Hitler and Goebbels strode through the checkpoint and on towards the Reichstag, presumably keen to inspect the job their hired hand had done. Hitler looked in a rage, either feigned or real, neither of which was unusual. Goebbels limped along in his wake looking faintly amused, which also seemed par for the course. Göring was now visible in the distance, wagging a fat finger in some unfortunate’s face. “The gang’s all here,” Russell murmured to himself. And he did mean gang.
Several of the men around the command post were journalists Russell recognised, and none were receiving permission to breach the cordon. He talked to those he knew, and then retraced his steps Around the perimeter, listening in on unguarded conversations and asking the occasional question. There were few who didn’t have their suspicions, but none who had any evidence. Back among the journalists, he heard that one communist had already been arrested, and that others were likely to follow. All 300,000 members of the German Communist Party, if Hitler had his wish.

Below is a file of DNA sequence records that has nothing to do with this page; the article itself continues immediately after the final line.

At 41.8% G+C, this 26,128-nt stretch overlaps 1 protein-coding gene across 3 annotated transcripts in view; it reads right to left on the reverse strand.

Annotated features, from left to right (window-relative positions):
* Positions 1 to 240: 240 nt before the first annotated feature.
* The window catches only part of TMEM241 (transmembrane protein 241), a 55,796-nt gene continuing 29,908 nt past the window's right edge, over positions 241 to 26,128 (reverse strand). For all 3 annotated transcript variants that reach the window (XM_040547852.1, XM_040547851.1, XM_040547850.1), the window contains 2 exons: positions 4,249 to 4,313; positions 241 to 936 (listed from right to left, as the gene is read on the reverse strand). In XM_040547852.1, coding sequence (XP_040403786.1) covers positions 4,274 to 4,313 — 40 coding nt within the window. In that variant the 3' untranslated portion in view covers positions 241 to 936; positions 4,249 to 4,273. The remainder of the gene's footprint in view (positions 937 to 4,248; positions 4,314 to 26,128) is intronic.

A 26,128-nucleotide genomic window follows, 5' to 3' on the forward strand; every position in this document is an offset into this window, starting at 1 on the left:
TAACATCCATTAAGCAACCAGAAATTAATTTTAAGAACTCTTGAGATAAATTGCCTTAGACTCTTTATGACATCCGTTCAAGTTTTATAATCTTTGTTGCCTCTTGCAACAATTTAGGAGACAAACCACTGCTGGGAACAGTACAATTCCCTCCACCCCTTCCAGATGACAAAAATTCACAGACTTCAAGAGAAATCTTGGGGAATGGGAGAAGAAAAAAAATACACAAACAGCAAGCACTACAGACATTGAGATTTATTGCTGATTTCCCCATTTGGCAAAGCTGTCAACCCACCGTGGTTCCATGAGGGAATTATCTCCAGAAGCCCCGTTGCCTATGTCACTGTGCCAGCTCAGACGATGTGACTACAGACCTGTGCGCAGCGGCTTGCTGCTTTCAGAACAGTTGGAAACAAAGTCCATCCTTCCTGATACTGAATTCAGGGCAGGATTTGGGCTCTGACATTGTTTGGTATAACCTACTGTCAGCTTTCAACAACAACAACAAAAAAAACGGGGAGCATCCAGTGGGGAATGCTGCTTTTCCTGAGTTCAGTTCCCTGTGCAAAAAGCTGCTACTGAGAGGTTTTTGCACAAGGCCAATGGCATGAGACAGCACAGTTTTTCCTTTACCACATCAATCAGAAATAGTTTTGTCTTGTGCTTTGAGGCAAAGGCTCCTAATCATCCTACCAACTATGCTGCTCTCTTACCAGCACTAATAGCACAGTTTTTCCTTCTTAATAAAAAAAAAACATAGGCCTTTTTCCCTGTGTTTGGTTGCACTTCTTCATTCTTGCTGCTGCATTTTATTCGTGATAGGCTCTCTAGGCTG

What now? Russell wondered, lighting up a Da Capo cigarette. They were an indulgence, but he couldn’t bring himself to smoke one of the cheaper brands the SA manufactured as a profitable sideline for their rank and file. He would cut down his intake instead, save the money that way.
It was gone eleven. The early editions should have been printed by now, but if this wasn’t a night for “holding the presses” he didn’t know which would be. He had nothing much to report—and doubtless the paper’s political team were already on top of the story—but he might as well make his way down to Kochstrasse and see if there was anything he could do.